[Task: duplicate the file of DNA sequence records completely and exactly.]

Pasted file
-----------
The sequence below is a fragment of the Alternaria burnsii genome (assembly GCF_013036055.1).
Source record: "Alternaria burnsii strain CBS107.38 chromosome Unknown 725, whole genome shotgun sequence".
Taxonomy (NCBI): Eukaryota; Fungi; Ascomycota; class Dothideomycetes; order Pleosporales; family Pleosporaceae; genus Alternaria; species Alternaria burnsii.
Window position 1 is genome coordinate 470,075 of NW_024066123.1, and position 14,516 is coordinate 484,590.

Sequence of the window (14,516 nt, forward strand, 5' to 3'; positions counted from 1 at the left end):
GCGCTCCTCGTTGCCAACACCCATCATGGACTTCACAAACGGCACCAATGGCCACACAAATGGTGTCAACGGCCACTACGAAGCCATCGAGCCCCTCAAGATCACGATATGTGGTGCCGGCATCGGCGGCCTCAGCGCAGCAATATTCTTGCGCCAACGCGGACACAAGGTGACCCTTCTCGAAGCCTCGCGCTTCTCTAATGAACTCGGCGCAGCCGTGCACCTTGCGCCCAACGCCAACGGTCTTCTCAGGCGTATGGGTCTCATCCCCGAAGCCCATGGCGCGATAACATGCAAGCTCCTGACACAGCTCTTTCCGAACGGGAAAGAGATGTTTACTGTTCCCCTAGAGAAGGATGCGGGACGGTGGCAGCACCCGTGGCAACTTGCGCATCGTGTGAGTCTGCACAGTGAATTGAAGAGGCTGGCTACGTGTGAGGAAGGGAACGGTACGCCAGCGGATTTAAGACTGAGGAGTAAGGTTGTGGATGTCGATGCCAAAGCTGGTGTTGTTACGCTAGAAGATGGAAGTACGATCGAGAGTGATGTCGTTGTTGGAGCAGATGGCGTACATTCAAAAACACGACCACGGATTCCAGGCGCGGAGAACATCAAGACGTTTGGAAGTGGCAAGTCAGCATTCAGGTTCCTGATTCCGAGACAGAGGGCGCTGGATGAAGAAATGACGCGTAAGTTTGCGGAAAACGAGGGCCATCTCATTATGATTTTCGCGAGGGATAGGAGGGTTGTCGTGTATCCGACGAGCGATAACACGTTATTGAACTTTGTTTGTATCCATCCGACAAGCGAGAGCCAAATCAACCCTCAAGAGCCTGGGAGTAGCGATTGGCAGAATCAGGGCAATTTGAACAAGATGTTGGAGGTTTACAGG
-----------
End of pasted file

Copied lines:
The sequence below is a fragment of the Alternaria burnsii genome (assembly GCF_013036055.1).
Source record: "Alternaria burnsii strain CBS107.38 chromosome Unknown 725, whole genome shotgun sequence".
Taxonomy (NCBI): Eukaryota; Fungi; Ascomycota; class Dothideomycetes; order Pleosporales; family Pleosporaceae; genus Alternaria; species Alternaria burnsii.
Window position 1 is genome coordinate 470,075 of NW_024066123.1, and position 14,516 is coordinate 484,590.

Sequence of the window (14,516 nt, forward strand, 5' to 3'; positions counted from 1 at the left end):
GCGCTCCTCGTTGCCAACACCCATCATGGACTTCACAAACGGCACCAATGGCCACACAAATGGTGTCAACGGCCACTACGAAGCCATCGAGCCCCTCAAGATCACGATATGTGGTGCCGGCATCGGCGGCCTCAGCGCAGCAATATTCTTGCGCCAACGCGGACACAAGGTGACCCTTCTCGAAGCCTCGCGCTTCTCTAATGAACTCGGCGCAGCCGTGCACCTTGCGCCCAACGCCAACGGTCTTCTCAGGCGTATGGGTCTCATCCCCGAAGCCCATGGCGCGATAACATGCAAGCTCCTGACACAGCTCTTTCCGAACGGGAAAGAGATGTTTACTGTTCCCCTAGAGAAGGATGCGGGACGGTGGCAGCACCCGTGGCAACTTGCGCATCGTGTGAGTCTGCACAGTGAATTGAAGAGGCTGGCTACGTGTGAGGAAGGGAACGGTACGCCAGCGGATTTAAGACTGAGGAGTAAGGTTGTGGATGTCGATGCCAAAGCTGGTGTTGTTACGCTAGAAGATGGAAGTACGATCGAGAGTGATGTCGTTGTTGGAGCAGATGGCGTACATTCAAAAACACGACCACGGATTCCAGGCGCGGAGAACATCAAGACGTTTGGAAGTGGCAAGTCAGCATTCAGGTTCCTGATTCCGAGACAGAGGGCGCTGGATGAAGAAATGACGCGTAAGTTTGCGGAAAACGAGGGCCATCTCATTATGATTTTCGCGAGGGATAGGAGGGTTGTCGTGTATCCGACGAGCGATAACACGTTATTGAACTTTGTTTGTATCCATCCGACAAGCGAGAGCCAAATCAACCCTCAAGAGCCTGGGAGTAGCGATTGGCAGAATCAGGGCAATTTGAACAAGATGTTGGAGGTTTACAGG